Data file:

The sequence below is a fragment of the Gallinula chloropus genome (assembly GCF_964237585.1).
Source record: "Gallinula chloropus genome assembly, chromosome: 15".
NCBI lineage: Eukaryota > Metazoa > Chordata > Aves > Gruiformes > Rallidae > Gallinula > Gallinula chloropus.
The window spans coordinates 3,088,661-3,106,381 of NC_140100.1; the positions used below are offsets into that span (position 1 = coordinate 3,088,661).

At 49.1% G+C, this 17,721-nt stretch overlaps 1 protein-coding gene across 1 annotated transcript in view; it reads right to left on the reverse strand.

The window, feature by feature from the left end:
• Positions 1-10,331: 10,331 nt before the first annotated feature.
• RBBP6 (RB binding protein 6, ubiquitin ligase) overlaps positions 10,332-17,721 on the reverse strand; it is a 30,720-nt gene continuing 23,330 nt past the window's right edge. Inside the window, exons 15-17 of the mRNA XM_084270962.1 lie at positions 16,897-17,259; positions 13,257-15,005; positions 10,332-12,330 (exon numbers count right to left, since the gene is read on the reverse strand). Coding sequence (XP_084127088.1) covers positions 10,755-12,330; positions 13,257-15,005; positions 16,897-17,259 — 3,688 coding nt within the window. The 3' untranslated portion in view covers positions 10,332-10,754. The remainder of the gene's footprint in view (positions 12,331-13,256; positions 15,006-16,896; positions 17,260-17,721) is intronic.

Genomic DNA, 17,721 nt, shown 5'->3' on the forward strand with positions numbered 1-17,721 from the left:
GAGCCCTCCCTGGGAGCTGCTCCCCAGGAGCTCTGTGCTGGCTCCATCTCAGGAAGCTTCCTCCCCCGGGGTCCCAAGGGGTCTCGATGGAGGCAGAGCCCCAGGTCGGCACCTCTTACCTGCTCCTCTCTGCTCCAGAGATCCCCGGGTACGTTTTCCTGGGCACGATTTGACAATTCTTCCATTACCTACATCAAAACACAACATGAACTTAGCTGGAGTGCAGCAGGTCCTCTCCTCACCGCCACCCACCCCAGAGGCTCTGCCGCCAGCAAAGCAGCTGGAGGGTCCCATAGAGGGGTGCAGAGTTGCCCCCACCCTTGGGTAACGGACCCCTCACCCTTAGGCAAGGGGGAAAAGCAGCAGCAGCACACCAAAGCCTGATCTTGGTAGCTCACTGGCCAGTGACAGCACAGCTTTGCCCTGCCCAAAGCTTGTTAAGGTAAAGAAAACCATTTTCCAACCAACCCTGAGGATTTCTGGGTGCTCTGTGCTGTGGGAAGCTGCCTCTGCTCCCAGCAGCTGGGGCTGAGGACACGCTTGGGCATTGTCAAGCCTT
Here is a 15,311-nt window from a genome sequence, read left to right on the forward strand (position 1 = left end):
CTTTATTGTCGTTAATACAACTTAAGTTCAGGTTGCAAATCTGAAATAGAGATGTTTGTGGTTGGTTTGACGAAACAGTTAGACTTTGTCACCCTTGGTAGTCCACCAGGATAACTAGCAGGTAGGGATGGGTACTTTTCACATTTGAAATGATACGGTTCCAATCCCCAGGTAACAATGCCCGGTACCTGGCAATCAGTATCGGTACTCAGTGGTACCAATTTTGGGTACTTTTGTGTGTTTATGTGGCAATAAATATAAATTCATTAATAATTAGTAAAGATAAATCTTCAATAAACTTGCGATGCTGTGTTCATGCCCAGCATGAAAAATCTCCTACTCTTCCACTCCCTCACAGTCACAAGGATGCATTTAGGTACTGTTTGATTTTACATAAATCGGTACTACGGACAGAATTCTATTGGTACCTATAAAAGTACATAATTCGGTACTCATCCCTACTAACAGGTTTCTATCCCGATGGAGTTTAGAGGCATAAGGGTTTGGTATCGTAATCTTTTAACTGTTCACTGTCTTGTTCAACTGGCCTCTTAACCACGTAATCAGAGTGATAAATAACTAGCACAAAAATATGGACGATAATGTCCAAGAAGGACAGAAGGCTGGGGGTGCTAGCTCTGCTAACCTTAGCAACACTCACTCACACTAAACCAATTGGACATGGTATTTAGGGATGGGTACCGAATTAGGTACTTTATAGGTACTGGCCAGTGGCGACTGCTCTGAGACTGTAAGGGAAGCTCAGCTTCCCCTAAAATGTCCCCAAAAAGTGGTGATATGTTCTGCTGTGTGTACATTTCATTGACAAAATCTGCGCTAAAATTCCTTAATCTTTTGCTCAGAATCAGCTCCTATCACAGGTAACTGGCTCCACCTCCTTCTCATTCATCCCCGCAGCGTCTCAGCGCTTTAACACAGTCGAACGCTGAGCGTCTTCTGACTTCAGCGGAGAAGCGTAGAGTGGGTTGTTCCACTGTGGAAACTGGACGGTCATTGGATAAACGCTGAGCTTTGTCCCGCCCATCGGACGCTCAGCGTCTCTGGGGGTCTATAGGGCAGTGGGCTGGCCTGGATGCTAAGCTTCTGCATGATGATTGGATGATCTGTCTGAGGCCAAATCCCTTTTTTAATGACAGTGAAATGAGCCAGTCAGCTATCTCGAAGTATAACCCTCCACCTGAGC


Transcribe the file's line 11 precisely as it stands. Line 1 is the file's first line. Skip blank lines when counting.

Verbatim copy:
Here is a 15,311-nt window from a genome sequence, read left to right on the forward strand (position 1 = left end):